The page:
Both the SVG shape itself and the pattern start 2px in from the left and 2px in from the top, to ensure the shape’s border is not hidden out of view.

Altering x and y Values

If we set this pattern rectangle to the same size as the pattern “canvas” (20px by 20px) and set its x and y values to “0” the SVG shape would fill solid purple. Adding x and y values greater than “0” for the shape inside the pattern pushes the shape into the pattern along the appropriate axis, with any overflow simply not being visible.

Depending on the values used throughout, a greater x and y value on the rectangle within the pattern can make the rectangle appear as if it is getting smaller, even though the width and height are the same. This is because the shape is moving beyond the bounds set within the <pattern> element, and if you then expand the width and height within the <pattern> it will reveal the parts of the shape that had been cut out of view.

The following pattern is identical to that on the rectangle above, except with different x and y values on the purple pattern shape: x="15" y="15”.

Different xy

It appears as if the pattern rectangles have gotten smaller, but we have just pushed it further down and over an additional 10px, moving a portion of it off the pattern canvas.

Nested Patterns

It is also possible to fill a pattern with another pattern.

      <svg>
          <defs>
                <pattern id="yellowPattern"
                  x="5" y="5" width="75" height="75"
                  patternUnits="userSpaceOnUse">
                      <circle cx="22" cy="22" r="14"
                      stroke="#f19450" stroke-width="2" fill="#f6bf35" />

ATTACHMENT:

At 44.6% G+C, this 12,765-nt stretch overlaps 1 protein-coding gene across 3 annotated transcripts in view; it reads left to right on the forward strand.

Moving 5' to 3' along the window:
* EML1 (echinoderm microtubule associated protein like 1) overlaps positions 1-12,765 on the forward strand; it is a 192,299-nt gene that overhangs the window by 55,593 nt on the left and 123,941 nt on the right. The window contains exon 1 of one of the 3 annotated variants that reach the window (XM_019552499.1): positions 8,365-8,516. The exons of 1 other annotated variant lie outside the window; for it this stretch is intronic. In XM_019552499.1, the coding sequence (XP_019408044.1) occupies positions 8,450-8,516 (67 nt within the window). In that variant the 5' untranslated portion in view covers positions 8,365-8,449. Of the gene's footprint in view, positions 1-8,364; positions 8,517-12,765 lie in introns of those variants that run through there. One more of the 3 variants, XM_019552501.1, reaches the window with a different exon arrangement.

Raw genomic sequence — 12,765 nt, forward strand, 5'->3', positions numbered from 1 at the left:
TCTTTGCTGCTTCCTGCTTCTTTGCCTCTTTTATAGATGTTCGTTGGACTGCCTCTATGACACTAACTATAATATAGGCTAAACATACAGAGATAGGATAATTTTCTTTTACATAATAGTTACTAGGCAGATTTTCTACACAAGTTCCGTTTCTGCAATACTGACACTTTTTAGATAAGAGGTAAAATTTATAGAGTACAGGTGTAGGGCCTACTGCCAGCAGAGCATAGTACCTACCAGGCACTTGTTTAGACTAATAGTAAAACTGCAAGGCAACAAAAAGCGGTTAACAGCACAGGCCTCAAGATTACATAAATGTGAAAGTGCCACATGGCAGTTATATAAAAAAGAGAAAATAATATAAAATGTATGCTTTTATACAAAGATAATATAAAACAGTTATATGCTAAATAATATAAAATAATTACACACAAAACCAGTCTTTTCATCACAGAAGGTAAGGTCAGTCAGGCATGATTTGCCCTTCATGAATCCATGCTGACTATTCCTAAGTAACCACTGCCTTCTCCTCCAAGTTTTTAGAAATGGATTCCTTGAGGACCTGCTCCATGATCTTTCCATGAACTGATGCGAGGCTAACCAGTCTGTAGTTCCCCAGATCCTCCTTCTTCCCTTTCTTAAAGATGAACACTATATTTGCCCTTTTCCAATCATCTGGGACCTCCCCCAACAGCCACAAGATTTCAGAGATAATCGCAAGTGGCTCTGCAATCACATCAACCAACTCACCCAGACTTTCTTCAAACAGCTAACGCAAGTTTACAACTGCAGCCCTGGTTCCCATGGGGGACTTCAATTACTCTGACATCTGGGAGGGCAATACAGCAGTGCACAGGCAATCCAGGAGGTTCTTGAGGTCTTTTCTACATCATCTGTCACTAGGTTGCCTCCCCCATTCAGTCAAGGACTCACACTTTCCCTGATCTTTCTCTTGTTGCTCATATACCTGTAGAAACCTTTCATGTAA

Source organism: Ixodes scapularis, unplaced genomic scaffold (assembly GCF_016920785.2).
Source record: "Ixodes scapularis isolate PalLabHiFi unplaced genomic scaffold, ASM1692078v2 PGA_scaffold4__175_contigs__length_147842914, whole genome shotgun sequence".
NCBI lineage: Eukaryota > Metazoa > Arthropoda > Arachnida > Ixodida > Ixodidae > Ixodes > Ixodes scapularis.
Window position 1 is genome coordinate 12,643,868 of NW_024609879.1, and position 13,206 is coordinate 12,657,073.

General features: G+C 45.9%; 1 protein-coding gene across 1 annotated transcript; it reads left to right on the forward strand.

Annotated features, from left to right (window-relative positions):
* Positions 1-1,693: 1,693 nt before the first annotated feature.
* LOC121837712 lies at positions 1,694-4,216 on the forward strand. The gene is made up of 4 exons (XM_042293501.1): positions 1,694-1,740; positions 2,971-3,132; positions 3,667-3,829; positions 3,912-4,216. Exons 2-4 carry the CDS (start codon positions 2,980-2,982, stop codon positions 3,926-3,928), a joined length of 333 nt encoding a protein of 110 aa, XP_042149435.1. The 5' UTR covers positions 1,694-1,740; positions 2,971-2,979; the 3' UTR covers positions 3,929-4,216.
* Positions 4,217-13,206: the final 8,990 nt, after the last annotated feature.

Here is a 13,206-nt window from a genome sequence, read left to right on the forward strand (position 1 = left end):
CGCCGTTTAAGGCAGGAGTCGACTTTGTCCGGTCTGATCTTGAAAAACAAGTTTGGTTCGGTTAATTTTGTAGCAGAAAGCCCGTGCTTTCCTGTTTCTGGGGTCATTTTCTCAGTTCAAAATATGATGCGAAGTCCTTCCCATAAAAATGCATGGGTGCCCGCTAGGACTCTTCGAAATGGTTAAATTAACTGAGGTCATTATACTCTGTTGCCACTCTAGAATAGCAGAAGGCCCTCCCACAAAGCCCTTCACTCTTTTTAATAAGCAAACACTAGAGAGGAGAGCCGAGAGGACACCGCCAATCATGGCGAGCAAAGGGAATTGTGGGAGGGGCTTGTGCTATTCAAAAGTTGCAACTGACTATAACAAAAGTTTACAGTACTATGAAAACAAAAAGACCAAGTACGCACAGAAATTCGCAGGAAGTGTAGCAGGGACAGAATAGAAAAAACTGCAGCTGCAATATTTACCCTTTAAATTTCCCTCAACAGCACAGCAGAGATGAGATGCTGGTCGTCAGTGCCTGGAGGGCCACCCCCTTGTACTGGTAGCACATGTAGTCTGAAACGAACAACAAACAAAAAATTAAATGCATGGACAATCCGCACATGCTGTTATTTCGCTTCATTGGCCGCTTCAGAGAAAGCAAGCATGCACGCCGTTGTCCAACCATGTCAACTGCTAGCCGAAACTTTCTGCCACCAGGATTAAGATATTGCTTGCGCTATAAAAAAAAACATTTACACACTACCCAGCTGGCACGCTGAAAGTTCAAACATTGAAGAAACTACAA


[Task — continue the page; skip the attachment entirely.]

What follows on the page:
</pattern>
                <pattern id="greenPattern"
                  x="10" y="10" width="50" height="50"
                  patternUnits="userSpaceOnUse">
                      <rect x="2" y="2" width="30" height="30"
                      stroke="#5cbc8f" stroke-width="2" fill="url(#yellowPattern)" />
                </pattern>
          </defs>
          <rect x="2" y="2" width="200" height="200"
          stroke="#333333" stroke-width="2" fill="url(#greenPattern)" />
      </svg>

Nested pattern

Paths as Patterns

Paths can be used within patterns as well.

      <svg>
          <defs>
                <pattern id="pathPattern" x="4" y="4" width="25" height="25" patternUnits="userSpaceOnUse">
                      <path d="M 0 0 Q 5 20 10 10 T 20 20" stroke="#f0934e" fill="none" />
                </pattern>
          </defs>
          <rect x="2" y="2" width="200" height="200"
          stroke= "#333333" stroke-width="2px" fill="url(#pathPattern)" />
      </svg>

Path pattern

Filling Text

Filling <text> with a pattern is very similar to filling a shape.

      <svg width="600" height="400">
          <defs>
                <pattern id="textPattern" x="7" y="7" width="10" height="10" patternUnits="userSpaceOnUse" patternTransform="rotate(45)">
                      	<rect x="5" y="5" width="5" height="5" fill= "#876fc1" />
                </pattern>
          </defs>
          <text x="0" y="50%" font-size="200" fill="url(#textPattern)">Text</text>
      </svg>

Text pattern

Browser Support

Browser support for inline SVG is strong across modern desktop and mobile browsers, though no support present in Opera Mini.

Conclusion

In this article we reviewed the basic syntax for SVG patterns, reviewed the meaning for potential attributes for further customization, and then dove into some examples for further understanding.

Hopefully establishing a basic foundation of how these patterns work inspires you to test the limits of their capabilities with more complex shapes and paths.

Joni Trythall

Joni Trythall learns web design by day, and forgets it all by night. She is constantly trying to combine her love of learning code with her long time obsession of coloring mostly in the lines. Joni lives in always sunny Seattle, WA. You can find her code ramblings at jonibologna.com, Google+ or @jonitrythall.

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1 Comment
  1. ruggero Jul 8, 3:38 pm

    Good article, I really think SVG is going to be a little revolution in the markup workflow.
    I would point out the PatternBolt project on GitHub: http://buseca.github.io/patternbolt/ it’s a SVG pattern library: we often use common pattern like stripes, dots or crosses, this library make it easy to insert it in the website, just adding CSS classes.

    Reply
    +3